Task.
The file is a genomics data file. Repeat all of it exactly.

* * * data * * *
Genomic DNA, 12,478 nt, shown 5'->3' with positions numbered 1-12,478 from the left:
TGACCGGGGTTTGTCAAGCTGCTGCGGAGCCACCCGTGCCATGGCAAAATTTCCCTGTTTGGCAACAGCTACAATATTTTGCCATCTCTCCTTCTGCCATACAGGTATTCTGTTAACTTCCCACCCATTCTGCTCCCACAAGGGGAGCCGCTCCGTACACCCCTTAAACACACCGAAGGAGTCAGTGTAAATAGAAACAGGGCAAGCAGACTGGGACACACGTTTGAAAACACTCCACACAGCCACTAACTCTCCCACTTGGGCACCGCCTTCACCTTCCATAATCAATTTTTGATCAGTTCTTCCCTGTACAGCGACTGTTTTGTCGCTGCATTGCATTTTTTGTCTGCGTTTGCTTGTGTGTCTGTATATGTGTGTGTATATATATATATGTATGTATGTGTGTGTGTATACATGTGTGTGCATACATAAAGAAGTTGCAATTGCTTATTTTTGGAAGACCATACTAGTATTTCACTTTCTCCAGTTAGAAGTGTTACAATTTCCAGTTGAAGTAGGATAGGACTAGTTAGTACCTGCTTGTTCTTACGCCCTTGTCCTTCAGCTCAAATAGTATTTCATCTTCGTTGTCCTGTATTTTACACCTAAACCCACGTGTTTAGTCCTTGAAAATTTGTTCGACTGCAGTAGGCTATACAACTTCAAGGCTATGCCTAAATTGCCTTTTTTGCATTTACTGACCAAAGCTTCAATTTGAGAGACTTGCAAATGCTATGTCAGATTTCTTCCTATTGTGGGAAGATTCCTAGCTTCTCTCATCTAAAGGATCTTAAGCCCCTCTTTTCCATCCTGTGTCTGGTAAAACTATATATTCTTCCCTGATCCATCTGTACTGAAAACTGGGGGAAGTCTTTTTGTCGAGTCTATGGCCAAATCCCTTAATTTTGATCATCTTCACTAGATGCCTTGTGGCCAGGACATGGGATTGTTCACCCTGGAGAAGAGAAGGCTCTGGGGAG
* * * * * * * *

Genomic DNA, 12,478 nt, shown 5'->3' with positions numbered 1-12,478 from the left:
TGACCGGGGTTTGTCAAGCTGCTGCGGAGCCACCCGTGCCATGGCAAAATTTCCCTGTTTGGCAACAGCTACAATATTTTGCCATCTCTCCTTCTGCCATACAGGTATTCTGTTAACTTCCCACCCATTCTGCTCCCACAAGGGGAGCCGCTCCGTACACCCCTTAAACACACCGAAGGAGTCAGTGTAAATAGAAACAGGGCAAGCAGACTGGGACACACGTTTGAAAACACTCCACACAGCCACTAACTCTCCCACTTGGGCACCGCCTTCACCTTCCATAATCAATTTTTGATCAGTTCTTCCCTGTACAGCGACTGTTTTGTCGCTGCATTGCATTTTTTGTCTGCGTTTGCTTGTGTGTCTGTATATGTGTGTGTATATATATATATGTATGTATGTGTGTGTGTATACATGTGTGTGCATACATAAAGAAGTTGCAATTGCTTATTTTTGGAAGACCATACTAGTATTTCACTTTCTCCAGTTAGAAGTGTTACAATTTCCAGTTGAAGTAGGATAGGACTAGTTAGTACCTGCTTGTTCTTACGCCCTTGTCCTTCAGCTCAAATAGTATTTCATCTTCGTTGTCCTGTATTTTACACCTAAACCCACGTGTTTAGTCCTTGAAAATTTGTTCGACTGCAGTAGGCTATACAACTTCAAGGCTATGCCTAAATTGCCTTTTTTGCATTTACTGACCAAAGCTTCAATTTGAGAGACTTGCAAATGCTATGTCAGATTTCTTCCTATTGTGGGAAGATTCCTAGCTTCTCTCATCTAAAGGATCTTAAGCCCCTCTTTTCCATCCTGTGTCTGGTAAAACTATATATTCTTCCCTGATCCATCTGTACTGAAAACTGGGGGAAGTCTTTTTGTCGAGTCTATGGCCAAATCCCTTAATTTTGATCATCTTCACTAGATGCCTTGTGGCCAGGACATGGGATTGTTCACCCTGGAGAAGAGAAGGCTCTGGGGAG